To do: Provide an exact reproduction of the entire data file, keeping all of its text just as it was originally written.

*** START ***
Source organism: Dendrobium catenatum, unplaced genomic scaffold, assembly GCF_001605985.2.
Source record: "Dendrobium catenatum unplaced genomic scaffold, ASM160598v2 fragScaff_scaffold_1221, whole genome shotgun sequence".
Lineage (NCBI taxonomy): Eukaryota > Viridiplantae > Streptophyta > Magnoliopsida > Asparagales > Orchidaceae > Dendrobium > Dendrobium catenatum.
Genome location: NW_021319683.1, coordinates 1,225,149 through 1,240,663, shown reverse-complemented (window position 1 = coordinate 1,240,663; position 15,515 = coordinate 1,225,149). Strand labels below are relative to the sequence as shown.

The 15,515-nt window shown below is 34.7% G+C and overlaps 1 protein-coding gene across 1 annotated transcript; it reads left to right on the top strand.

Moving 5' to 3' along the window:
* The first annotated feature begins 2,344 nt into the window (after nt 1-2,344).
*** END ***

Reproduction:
Source organism: Dendrobium catenatum, unplaced genomic scaffold, assembly GCF_001605985.2.
Source record: "Dendrobium catenatum unplaced genomic scaffold, ASM160598v2 fragScaff_scaffold_1221, whole genome shotgun sequence".
Lineage (NCBI taxonomy): Eukaryota > Viridiplantae > Streptophyta > Magnoliopsida > Asparagales > Orchidaceae > Dendrobium > Dendrobium catenatum.
Genome location: NW_021319683.1, coordinates 1,225,149 through 1,240,663, shown reverse-complemented (window position 1 = coordinate 1,240,663; position 15,515 = coordinate 1,225,149). Strand labels below are relative to the sequence as shown.

The 15,515-nt window shown below is 34.7% G+C and overlaps 1 protein-coding gene across 1 annotated transcript; it reads left to right on the top strand.

Moving 5' to 3' along the window:
* The first annotated feature begins 2,344 nt into the window (after nt 1-2,344).